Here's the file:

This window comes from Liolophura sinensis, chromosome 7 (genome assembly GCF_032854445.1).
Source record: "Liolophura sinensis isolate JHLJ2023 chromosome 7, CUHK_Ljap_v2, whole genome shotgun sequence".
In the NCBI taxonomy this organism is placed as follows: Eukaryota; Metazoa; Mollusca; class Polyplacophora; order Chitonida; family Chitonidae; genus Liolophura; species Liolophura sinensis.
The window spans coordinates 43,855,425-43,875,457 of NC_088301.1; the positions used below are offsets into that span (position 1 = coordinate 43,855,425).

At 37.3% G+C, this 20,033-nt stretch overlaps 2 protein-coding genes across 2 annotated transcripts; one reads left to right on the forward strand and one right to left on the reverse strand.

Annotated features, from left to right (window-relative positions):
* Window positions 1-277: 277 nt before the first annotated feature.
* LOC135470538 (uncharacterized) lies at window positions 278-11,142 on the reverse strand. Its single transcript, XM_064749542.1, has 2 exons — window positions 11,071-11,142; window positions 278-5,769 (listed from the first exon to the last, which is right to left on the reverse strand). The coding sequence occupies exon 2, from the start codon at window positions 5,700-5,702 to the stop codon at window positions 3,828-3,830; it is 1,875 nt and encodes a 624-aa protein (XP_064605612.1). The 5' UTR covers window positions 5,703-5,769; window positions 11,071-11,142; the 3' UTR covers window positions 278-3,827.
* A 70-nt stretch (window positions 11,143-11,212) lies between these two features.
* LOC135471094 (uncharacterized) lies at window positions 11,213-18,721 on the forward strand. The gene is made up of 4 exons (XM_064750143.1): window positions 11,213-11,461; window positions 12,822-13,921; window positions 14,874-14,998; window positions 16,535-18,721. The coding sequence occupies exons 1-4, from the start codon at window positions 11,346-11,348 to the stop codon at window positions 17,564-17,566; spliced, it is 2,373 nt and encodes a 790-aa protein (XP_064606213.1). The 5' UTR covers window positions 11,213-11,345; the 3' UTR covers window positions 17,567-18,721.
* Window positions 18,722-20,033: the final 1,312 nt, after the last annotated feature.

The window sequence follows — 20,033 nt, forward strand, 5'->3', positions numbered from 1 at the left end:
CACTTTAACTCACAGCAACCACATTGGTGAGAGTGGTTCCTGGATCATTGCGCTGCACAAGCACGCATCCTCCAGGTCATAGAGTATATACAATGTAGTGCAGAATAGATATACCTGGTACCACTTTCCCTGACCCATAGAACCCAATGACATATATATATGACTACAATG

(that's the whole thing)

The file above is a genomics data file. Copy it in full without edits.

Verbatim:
This window comes from Liolophura sinensis, chromosome 7 (genome assembly GCF_032854445.1).
Source record: "Liolophura sinensis isolate JHLJ2023 chromosome 7, CUHK_Ljap_v2, whole genome shotgun sequence".
In the NCBI taxonomy this organism is placed as follows: Eukaryota; Metazoa; Mollusca; class Polyplacophora; order Chitonida; family Chitonidae; genus Liolophura; species Liolophura sinensis.
The window spans coordinates 43,855,425-43,875,457 of NC_088301.1; the positions used below are offsets into that span (position 1 = coordinate 43,855,425).

At 37.3% G+C, this 20,033-nt stretch overlaps 2 protein-coding genes across 2 annotated transcripts; one reads left to right on the forward strand and one right to left on the reverse strand.

Annotated features, from left to right (window-relative positions):
* Window positions 1-277: 277 nt before the first annotated feature.
* LOC135470538 (uncharacterized) lies at window positions 278-11,142 on the reverse strand. Its single transcript, XM_064749542.1, has 2 exons — window positions 11,071-11,142; window positions 278-5,769 (listed from the first exon to the last, which is right to left on the reverse strand). The coding sequence occupies exon 2, from the start codon at window positions 5,700-5,702 to the stop codon at window positions 3,828-3,830; it is 1,875 nt and encodes a 624-aa protein (XP_064605612.1). The 5' UTR covers window positions 5,703-5,769; window positions 11,071-11,142; the 3' UTR covers window positions 278-3,827.
* A 70-nt stretch (window positions 11,143-11,212) lies between these two features.
* LOC135471094 (uncharacterized) lies at window positions 11,213-18,721 on the forward strand. The gene is made up of 4 exons (XM_064750143.1): window positions 11,213-11,461; window positions 12,822-13,921; window positions 14,874-14,998; window positions 16,535-18,721. The coding sequence occupies exons 1-4, from the start codon at window positions 11,346-11,348 to the stop codon at window positions 17,564-17,566; spliced, it is 2,373 nt and encodes a 790-aa protein (XP_064606213.1). The 5' UTR covers window positions 11,213-11,345; the 3' UTR covers window positions 17,567-18,721.
* Window positions 18,722-20,033: the final 1,312 nt, after the last annotated feature.

The window sequence follows — 20,033 nt, forward strand, 5'->3', positions numbered from 1 at the left end:
CACTTTAACTCACAGCAACCACATTGGTGAGAGTGGTTCCTGGATCATTGCGCTGCACAAGCACGCATCCTCCAGGTCATAGAGTATATACAATGTAGTGCAGAATAGATATACCTGGTACCACTTTCCCTGACCCATAGAACCCAATGACATATATATATGACTACAATG